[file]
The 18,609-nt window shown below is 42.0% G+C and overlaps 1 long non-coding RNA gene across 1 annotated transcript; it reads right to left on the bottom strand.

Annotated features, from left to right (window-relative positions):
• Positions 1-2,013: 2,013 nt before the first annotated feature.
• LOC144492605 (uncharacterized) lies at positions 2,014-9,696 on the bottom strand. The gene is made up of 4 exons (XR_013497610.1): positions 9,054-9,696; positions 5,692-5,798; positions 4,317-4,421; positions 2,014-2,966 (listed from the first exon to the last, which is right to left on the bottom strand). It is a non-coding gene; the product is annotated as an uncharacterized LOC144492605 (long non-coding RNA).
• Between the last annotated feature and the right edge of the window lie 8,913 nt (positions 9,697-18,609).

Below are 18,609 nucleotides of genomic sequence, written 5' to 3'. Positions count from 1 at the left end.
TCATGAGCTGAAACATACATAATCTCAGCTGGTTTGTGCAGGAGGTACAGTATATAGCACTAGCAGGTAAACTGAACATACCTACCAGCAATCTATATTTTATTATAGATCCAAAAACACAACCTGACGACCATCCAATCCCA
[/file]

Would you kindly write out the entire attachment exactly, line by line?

The 18,609-nt window shown below is 42.0% G+C and overlaps 1 long non-coding RNA gene across 1 annotated transcript; it reads right to left on the bottom strand.

Annotated features, from left to right (window-relative positions):
• Positions 1-2,013: 2,013 nt before the first annotated feature.
• LOC144492605 (uncharacterized) lies at positions 2,014-9,696 on the bottom strand. The gene is made up of 4 exons (XR_013497610.1): positions 9,054-9,696; positions 5,692-5,798; positions 4,317-4,421; positions 2,014-2,966 (listed from the first exon to the last, which is right to left on the bottom strand). It is a non-coding gene; the product is annotated as an uncharacterized LOC144492605 (long non-coding RNA).
• Between the last annotated feature and the right edge of the window lie 8,913 nt (positions 9,697-18,609).

Below are 18,609 nucleotides of genomic sequence, written 5' to 3'. Positions count from 1 at the left end.
TCATGAGCTGAAACATACATAATCTCAGCTGGTTTGTGCAGGAGGTACAGTATATAGCACTAGCAGGTAAACTGAACATACCTACCAGCAATCTATATTTTATTATAGATCCAAAAACACAACCTGACGACCATCCAATCCCA